When Did Witchcraft Become a Contest?

Seriously? When did Witchcraft become a pissing contest?

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For me Witchcraft has always been about a few things: communing with deity, building a coven/family, working magic, and celebrating the seasons. Those various facets of Witchcraft have also brought out a whole range of emotions over the years too. There’s been joy, lust, fear, awe, terror, sadness, and everything in between. My Witchcraft is capable of so many things, and yes sometimes it’s scary.

I really dislike the constant belittling of Wiccan-Witchcraft by those who feel as if they are somehow “edgier” or “darker” than those who practice in a style similar to my own. The hairs on the back of my neck have been standing up for years in my Wiccan circle, and it’s happened when we’ve called to demons, looked death in the eye, and trembled in the presence of the Goddess. You’ve got a skull on your altar? I’m so impressed.

That meme up there bothered me today, perhaps because it was shared by a person I thought of as a brother in the Craft. I know that he and I walk different paths, but I’ve always believed that we were essentially heading in the same direction. I like my particular tradition, but if you’ve read this blog over the years you know that I’m in favor of big definitions for the words Wicca and Witch, and I certainly don’t feel my tradition is superior or better than anyone else’s. It works for us, I don’t need to belittle another tradition for that to continue.

The constant “Witchier than thou” memes and posts make giant assumptions about Wiccan-Witchcraft that’s not really based on anything real. Do you really think we trot out our best rituals in public places? The real work happens with the coven behind a closed door (or gate), it doesn’t happen at the open circle with much frequency.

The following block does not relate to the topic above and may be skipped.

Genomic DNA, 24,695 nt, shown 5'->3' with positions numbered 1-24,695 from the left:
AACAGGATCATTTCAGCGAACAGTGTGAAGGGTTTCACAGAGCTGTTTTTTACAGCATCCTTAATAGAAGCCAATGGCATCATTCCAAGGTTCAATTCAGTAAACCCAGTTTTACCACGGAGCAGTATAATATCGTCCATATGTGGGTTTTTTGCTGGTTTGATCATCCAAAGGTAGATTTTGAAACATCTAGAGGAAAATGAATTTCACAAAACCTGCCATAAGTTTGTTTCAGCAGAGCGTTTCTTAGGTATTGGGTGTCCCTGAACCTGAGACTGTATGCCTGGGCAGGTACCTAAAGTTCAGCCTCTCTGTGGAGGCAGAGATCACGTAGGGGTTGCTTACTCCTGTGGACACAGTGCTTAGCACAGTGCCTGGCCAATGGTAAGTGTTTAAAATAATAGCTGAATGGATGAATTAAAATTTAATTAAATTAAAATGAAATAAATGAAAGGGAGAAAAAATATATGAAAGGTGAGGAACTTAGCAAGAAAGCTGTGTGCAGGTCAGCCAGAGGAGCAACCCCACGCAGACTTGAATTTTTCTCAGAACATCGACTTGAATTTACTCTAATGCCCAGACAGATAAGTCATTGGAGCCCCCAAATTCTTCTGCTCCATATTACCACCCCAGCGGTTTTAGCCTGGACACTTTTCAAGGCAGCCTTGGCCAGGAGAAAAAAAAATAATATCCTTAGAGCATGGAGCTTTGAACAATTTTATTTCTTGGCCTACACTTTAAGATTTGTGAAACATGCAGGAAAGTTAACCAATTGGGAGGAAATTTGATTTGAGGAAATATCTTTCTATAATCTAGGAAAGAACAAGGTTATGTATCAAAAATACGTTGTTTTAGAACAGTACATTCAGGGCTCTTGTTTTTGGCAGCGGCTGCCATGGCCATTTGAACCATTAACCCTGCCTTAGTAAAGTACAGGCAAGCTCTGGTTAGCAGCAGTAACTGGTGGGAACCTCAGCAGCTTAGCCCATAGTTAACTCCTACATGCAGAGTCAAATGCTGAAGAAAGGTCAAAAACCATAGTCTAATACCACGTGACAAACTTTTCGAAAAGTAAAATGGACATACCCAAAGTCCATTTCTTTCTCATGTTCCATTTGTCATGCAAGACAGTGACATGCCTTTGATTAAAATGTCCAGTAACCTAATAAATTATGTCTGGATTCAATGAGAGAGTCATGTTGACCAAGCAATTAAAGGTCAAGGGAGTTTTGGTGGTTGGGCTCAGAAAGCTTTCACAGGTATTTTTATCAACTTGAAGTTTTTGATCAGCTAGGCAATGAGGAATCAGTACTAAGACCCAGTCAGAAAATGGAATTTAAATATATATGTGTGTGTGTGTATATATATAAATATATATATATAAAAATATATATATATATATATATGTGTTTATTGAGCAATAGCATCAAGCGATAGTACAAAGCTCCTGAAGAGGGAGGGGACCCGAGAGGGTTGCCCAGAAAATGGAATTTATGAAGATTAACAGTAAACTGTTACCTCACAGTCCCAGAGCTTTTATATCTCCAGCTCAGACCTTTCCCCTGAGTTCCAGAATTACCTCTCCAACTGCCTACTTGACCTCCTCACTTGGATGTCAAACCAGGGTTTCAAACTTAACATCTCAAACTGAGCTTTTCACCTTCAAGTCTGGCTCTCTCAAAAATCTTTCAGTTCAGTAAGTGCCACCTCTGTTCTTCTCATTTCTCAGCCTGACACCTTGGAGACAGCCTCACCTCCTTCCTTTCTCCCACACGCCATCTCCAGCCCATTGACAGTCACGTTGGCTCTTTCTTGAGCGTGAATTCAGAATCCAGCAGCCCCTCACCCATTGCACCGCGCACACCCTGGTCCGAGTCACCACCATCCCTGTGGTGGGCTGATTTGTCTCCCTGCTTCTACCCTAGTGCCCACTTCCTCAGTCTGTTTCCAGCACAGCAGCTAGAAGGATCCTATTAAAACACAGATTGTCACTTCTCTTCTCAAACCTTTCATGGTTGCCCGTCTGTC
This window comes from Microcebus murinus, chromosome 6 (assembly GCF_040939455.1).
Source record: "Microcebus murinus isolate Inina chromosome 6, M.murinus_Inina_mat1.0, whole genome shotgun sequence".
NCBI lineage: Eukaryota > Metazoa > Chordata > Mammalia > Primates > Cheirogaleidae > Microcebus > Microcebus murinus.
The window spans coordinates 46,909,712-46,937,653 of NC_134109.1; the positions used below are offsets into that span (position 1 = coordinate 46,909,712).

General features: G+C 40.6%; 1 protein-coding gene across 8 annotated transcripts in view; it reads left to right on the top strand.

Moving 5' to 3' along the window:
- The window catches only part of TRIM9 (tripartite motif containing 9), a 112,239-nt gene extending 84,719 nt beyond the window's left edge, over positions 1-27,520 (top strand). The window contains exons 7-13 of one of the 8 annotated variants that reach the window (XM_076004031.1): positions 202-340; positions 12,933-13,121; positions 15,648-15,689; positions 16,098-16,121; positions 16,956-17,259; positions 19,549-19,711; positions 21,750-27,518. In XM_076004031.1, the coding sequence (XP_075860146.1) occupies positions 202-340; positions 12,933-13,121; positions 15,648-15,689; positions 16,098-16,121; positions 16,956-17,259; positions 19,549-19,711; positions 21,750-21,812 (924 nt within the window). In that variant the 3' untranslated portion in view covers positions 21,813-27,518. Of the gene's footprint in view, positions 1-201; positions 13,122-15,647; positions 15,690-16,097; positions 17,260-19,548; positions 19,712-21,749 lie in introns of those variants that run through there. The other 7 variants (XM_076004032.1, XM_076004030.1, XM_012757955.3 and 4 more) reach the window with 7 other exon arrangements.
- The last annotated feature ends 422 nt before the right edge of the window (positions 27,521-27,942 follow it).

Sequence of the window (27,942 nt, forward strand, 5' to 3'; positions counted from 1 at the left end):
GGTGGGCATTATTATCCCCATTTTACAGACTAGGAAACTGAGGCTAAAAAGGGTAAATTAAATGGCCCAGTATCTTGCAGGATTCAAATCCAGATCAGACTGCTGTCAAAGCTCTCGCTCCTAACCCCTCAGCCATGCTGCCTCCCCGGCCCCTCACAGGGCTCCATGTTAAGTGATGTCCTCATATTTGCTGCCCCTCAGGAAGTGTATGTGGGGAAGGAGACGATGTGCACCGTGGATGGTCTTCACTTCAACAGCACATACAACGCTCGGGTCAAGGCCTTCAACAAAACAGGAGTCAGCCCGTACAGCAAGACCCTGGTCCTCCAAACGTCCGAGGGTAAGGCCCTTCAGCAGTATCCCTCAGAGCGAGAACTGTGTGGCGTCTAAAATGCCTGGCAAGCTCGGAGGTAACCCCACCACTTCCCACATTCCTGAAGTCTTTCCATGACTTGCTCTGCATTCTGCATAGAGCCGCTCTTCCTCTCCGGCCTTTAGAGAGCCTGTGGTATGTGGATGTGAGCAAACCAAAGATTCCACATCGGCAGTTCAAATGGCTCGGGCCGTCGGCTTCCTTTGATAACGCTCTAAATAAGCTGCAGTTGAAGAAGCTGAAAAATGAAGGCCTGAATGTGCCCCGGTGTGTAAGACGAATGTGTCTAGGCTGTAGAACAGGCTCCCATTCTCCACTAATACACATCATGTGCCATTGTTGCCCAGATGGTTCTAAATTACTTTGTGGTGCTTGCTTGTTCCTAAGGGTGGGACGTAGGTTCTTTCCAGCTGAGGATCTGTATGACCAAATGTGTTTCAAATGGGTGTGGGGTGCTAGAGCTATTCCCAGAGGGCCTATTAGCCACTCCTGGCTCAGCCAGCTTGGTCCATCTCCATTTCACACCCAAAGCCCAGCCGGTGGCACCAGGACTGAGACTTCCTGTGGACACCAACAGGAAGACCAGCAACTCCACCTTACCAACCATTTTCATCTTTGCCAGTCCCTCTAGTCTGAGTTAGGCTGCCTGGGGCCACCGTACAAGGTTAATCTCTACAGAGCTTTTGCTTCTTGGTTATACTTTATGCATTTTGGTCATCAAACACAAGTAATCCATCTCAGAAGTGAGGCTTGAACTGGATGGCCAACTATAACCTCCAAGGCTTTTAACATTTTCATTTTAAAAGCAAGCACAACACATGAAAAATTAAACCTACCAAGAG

There are also over a million Wiccans in the world, that’s a lot of people. All of our rituals somehow pale in comparison to those of “Traditional Witchcraft?” (And that’s before pointing out that Traditional Witchcraft is an idea often so nebulous that it’s about as hard as “Wicca” to define, and with just as many varied traditions.) At Samhain I’m calling to the Dread Lord of Shadows, the God of Death and Resurrection, yeah our tradition is nothing but fluffy bunnies and unicorns shitting rainbows.

Wicca is also a pretty broad term. Are those people mocking my path initiates of a Wiccan tradition? Because if you are going to tell me that my Witchcraft can’t be scary and that yours is so much more intense you might want to actually experience all that Wicca has to offer.

And really, skulls don’t make something scary. I owned a cow skull in the fifth grade.

There are a whole lot of Traditional Witches who do seriously cool-ass shit and have even contributed to my own Craft in many ways. I think their Witchcraft is just as valid as my own and they should certainly be proud of it. However, that pride doesn’t need to come at the expense of what I and thousands of others do. There are more similarities than differences between our two paths.

Love what you do, and be proud of it, but there’s no reason to knock anyone else’s path while doing so.

(And yeah, I know it’s sort of always been a cosmic pissing contest, but it doesn’t have to be. We can do better!)

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About Jason Mankey

Jason Mankey has been involved with Paganism for the last twenty years, and has spent the last ten of those years as a speaker, writer, and High Priest. Jason can often be found lecturing on the Pagan Festival circuit, so you might just bump into him. When not reading and researching Pagan history he likes to crank up the Led Zeppelin, do rituals in honor of Jim Morrison (of The Doors), and sing numerous praises to Pan, Dionysus, and Aphrodite. He lives in Sunnyvale CA with his wife Ari and two hyper-kinetic cats.